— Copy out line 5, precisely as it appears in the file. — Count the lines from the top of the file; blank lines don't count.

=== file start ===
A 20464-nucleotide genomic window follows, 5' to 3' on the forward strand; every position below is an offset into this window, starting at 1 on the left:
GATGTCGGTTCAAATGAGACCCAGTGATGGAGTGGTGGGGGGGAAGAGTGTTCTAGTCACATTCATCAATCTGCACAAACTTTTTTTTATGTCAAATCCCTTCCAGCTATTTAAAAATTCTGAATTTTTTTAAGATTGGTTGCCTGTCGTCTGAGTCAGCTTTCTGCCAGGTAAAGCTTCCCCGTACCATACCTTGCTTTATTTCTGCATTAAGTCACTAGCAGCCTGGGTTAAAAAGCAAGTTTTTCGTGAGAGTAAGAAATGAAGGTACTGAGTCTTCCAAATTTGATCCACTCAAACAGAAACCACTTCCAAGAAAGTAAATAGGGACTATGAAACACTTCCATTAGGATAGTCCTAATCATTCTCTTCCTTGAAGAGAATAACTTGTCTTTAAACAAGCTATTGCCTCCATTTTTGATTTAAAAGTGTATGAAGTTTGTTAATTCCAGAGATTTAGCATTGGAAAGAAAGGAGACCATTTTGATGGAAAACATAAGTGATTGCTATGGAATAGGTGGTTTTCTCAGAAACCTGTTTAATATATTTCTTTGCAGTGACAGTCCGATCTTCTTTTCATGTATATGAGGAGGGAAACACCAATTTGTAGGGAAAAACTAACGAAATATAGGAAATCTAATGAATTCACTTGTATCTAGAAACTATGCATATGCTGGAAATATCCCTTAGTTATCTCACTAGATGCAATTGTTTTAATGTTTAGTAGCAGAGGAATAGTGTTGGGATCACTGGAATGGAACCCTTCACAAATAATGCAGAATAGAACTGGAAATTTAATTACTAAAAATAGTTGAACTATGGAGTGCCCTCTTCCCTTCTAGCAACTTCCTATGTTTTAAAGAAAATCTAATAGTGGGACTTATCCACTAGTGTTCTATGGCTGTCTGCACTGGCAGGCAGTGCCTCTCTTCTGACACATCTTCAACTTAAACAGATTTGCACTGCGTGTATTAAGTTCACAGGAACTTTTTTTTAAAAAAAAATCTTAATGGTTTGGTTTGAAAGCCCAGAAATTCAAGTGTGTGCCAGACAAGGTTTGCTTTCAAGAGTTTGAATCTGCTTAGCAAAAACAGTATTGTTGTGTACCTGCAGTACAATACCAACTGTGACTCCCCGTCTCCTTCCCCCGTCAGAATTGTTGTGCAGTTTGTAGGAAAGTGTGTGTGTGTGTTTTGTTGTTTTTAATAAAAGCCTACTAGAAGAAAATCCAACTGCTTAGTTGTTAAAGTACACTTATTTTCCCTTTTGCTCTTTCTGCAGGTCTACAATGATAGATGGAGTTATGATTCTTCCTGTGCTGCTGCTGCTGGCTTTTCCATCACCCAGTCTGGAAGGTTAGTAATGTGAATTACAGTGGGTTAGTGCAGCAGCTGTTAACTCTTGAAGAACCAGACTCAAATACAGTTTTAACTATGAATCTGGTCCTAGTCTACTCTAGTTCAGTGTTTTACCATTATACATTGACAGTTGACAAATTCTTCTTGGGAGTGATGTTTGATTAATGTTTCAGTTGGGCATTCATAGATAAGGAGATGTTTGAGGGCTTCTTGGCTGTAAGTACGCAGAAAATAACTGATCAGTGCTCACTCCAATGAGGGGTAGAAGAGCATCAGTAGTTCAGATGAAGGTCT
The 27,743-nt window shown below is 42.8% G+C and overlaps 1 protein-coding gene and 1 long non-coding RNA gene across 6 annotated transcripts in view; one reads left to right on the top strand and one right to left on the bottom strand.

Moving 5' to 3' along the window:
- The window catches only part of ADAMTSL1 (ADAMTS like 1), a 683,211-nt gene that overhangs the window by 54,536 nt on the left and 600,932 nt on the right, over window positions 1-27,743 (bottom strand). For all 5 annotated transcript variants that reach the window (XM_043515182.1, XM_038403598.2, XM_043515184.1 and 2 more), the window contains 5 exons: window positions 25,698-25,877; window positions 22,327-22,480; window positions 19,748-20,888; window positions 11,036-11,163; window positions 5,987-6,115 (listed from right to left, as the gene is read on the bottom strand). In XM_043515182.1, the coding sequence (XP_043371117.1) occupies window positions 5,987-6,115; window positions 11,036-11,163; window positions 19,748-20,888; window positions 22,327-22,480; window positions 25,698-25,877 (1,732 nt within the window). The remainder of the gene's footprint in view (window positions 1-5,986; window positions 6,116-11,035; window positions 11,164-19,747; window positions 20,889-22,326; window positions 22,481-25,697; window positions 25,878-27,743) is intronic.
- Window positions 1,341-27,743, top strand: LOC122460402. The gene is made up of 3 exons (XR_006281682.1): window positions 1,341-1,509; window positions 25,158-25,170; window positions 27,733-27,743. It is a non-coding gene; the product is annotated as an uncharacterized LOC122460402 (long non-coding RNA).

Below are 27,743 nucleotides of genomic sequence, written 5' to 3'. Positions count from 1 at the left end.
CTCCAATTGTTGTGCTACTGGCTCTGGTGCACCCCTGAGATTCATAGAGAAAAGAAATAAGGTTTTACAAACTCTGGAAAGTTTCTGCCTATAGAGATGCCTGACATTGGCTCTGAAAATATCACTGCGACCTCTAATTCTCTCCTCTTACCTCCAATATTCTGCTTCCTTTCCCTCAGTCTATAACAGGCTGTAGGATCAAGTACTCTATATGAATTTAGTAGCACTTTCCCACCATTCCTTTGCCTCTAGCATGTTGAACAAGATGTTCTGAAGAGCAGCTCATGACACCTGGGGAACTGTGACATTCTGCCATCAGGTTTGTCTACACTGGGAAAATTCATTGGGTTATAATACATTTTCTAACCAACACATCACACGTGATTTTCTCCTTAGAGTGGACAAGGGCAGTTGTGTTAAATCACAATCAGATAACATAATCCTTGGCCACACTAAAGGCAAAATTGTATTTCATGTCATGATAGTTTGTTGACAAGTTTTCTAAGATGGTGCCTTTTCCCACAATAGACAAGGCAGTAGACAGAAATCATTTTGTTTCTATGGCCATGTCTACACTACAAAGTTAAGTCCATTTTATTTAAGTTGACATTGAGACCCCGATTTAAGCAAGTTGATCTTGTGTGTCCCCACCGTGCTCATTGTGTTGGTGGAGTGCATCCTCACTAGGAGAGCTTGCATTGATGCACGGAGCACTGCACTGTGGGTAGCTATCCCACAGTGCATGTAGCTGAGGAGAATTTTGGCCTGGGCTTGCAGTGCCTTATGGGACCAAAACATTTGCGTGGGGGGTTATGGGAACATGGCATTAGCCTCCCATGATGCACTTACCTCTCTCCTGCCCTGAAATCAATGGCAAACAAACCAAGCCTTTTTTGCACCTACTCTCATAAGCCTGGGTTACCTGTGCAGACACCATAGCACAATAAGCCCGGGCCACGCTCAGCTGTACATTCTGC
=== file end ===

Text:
- The window catches only part of ADAMTSL1 (ADAMTS like 1), a 683,211-nt gene that overhangs the window by 54,536 nt on the left and 600,932 nt on the right, over window positions 1-27,743 (bottom strand). For all 5 annotated transcript variants that reach the window (XM_043515182.1, XM_038403598.2, XM_043515184.1 and 2 more), the window contains 5 exons: window positions 25,698-25,877; window positions 22,327-22,480; window positions 19,748-20,888; window positions 11,036-11,163; window positions 5,987-6,115 (listed from right to left, as the gene is read on the bottom strand). In XM_043515182.1, the coding sequence (XP_043371117.1) occupies window positions 5,987-6,115; window positions 11,036-11,163; window positions 19,748-20,888; window positions 22,327-22,480; window positions 25,698-25,877 (1,732 nt within the window). The remainder of the gene's footprint in view (window positions 1-5,986; window positions 6,116-11,035; window positions 11,164-19,747; window positions 20,889-22,326; window positions 22,481-25,697; window positions 25,878-27,743) is intronic.